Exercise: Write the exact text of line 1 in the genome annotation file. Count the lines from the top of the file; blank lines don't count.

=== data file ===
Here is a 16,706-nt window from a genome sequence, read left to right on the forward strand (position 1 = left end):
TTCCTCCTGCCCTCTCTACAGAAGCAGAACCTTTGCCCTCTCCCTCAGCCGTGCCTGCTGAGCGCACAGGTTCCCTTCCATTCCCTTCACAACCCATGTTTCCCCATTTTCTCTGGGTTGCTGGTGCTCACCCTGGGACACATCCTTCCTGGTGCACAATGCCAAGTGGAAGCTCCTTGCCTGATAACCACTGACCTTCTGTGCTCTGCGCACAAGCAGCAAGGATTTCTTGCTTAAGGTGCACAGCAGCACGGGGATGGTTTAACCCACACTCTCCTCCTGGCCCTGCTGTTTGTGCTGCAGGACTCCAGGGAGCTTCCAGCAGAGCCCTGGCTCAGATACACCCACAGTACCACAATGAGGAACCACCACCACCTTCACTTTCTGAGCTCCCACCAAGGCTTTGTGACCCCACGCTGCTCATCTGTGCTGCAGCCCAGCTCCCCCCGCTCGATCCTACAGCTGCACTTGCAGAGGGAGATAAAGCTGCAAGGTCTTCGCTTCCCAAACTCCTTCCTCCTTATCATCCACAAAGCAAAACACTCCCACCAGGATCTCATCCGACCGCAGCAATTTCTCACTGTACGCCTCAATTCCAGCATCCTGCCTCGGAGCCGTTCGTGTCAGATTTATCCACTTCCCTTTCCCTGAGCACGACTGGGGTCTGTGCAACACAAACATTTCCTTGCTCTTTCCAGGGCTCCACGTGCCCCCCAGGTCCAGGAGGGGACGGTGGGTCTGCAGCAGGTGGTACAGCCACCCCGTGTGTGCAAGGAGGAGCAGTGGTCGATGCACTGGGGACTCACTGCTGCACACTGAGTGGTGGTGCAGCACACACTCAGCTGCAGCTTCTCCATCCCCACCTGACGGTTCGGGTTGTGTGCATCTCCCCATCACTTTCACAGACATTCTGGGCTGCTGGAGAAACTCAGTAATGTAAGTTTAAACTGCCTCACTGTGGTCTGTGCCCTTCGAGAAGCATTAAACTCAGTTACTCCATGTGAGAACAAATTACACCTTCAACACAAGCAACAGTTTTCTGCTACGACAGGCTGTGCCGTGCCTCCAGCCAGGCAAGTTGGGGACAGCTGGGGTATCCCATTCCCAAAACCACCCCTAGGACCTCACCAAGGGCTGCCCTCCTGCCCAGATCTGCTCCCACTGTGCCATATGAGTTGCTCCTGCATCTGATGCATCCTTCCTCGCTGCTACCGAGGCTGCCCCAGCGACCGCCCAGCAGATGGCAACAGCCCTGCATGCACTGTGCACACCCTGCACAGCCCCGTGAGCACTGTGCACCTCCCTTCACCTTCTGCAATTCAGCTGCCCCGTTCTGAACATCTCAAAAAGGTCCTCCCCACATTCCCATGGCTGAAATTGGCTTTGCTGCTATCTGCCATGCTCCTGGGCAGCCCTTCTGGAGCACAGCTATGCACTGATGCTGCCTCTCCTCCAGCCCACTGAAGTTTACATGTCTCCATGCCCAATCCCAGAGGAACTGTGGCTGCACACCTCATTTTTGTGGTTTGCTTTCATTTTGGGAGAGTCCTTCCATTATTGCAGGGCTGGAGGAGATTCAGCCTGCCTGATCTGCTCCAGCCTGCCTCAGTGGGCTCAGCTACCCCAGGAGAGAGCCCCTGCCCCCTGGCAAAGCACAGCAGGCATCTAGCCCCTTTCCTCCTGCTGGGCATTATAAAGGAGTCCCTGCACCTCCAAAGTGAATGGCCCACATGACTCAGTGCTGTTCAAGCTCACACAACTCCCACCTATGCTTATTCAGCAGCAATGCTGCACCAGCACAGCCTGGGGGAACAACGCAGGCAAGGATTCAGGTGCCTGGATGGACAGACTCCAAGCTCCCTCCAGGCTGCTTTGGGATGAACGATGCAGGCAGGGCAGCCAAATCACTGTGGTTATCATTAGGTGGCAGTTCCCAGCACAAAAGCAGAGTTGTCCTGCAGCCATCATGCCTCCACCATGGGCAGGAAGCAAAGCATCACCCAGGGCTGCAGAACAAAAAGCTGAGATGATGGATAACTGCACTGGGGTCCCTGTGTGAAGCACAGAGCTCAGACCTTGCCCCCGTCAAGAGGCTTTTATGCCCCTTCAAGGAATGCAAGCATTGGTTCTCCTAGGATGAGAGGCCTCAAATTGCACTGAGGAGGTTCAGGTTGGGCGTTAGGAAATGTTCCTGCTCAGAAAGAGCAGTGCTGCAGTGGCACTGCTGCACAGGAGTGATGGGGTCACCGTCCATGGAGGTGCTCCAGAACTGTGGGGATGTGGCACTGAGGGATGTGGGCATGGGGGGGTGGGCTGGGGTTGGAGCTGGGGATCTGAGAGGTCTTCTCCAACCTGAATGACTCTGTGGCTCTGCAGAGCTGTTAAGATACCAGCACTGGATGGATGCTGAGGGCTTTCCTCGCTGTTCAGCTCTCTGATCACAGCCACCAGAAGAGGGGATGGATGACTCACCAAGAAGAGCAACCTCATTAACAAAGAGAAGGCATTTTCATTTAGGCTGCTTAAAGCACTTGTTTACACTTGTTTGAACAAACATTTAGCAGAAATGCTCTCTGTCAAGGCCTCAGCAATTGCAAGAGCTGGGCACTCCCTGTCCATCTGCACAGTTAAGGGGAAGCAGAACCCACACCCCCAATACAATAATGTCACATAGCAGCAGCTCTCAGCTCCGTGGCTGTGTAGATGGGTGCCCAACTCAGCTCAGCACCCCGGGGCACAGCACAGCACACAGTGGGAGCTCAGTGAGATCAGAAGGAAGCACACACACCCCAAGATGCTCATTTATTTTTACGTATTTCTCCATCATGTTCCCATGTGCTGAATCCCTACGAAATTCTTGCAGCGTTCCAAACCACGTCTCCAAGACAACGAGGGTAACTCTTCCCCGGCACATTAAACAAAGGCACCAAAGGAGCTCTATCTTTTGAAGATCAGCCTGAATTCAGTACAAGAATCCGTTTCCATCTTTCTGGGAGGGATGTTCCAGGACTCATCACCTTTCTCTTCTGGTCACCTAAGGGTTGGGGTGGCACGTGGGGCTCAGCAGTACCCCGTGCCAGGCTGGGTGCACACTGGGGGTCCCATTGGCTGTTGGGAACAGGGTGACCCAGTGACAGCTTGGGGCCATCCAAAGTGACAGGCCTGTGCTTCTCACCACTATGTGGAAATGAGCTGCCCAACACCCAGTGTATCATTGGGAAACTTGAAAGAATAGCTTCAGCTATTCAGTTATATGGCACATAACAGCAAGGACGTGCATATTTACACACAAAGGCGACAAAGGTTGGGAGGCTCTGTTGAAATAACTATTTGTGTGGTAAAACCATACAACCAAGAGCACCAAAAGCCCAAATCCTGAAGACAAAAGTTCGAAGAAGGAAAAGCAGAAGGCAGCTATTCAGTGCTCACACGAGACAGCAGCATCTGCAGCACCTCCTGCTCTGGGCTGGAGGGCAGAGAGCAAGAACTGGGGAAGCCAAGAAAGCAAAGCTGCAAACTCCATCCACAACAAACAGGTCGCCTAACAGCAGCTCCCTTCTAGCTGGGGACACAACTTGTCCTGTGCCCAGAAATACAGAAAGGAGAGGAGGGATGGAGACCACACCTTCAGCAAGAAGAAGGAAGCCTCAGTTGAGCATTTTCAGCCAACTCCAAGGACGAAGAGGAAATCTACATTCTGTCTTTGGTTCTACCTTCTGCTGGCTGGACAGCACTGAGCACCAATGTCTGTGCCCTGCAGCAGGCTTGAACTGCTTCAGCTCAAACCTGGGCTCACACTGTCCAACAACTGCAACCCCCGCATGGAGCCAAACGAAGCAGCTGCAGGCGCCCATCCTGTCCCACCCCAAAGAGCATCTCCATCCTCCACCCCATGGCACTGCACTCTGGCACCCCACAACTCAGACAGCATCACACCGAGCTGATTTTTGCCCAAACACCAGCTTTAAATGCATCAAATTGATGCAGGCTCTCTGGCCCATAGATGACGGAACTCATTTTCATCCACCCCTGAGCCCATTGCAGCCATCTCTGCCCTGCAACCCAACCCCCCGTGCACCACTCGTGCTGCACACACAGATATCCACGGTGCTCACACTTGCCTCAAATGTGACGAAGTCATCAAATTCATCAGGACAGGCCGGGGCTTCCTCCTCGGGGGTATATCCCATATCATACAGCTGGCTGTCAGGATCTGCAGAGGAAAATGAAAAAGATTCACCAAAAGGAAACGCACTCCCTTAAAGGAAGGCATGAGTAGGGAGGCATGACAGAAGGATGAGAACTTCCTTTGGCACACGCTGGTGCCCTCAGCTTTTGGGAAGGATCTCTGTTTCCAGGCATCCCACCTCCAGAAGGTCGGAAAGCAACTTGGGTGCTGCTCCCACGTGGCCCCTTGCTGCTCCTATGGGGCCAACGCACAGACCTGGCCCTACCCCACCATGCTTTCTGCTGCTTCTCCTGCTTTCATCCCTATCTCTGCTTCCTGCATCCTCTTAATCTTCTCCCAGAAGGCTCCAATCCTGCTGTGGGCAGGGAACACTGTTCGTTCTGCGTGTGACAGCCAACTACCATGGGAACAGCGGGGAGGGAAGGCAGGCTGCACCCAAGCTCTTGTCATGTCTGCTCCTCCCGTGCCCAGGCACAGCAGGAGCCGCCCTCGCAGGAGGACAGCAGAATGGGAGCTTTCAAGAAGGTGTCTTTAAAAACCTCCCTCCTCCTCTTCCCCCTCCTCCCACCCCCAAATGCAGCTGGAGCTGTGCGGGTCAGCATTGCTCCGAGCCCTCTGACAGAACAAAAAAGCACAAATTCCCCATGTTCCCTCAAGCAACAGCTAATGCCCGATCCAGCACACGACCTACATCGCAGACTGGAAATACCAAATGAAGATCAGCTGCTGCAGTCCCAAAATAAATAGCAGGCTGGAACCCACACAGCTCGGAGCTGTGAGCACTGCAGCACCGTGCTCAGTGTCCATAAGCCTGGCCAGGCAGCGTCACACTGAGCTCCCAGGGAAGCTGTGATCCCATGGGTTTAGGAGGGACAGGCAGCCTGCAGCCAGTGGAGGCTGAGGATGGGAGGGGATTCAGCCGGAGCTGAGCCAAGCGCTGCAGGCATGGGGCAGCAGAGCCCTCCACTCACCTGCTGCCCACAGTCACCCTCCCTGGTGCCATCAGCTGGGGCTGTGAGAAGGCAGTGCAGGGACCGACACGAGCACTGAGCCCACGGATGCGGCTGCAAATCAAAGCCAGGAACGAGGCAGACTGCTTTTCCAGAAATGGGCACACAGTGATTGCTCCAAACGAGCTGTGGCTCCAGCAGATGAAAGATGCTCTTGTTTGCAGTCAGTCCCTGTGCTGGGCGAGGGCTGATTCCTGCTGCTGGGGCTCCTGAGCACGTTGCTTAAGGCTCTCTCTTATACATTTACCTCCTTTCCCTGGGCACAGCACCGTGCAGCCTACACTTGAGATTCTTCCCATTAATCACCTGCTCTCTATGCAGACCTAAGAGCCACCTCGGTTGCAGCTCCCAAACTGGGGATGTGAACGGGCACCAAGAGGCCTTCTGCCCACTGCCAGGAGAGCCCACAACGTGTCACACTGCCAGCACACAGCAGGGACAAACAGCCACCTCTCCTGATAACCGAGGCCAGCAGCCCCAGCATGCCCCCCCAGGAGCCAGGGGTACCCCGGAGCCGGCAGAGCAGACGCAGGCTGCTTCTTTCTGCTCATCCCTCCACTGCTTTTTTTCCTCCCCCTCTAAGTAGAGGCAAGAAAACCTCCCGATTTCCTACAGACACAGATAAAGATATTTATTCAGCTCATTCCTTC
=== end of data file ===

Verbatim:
Here is a 16,706-nt window from a genome sequence, read left to right on the forward strand (position 1 = left end):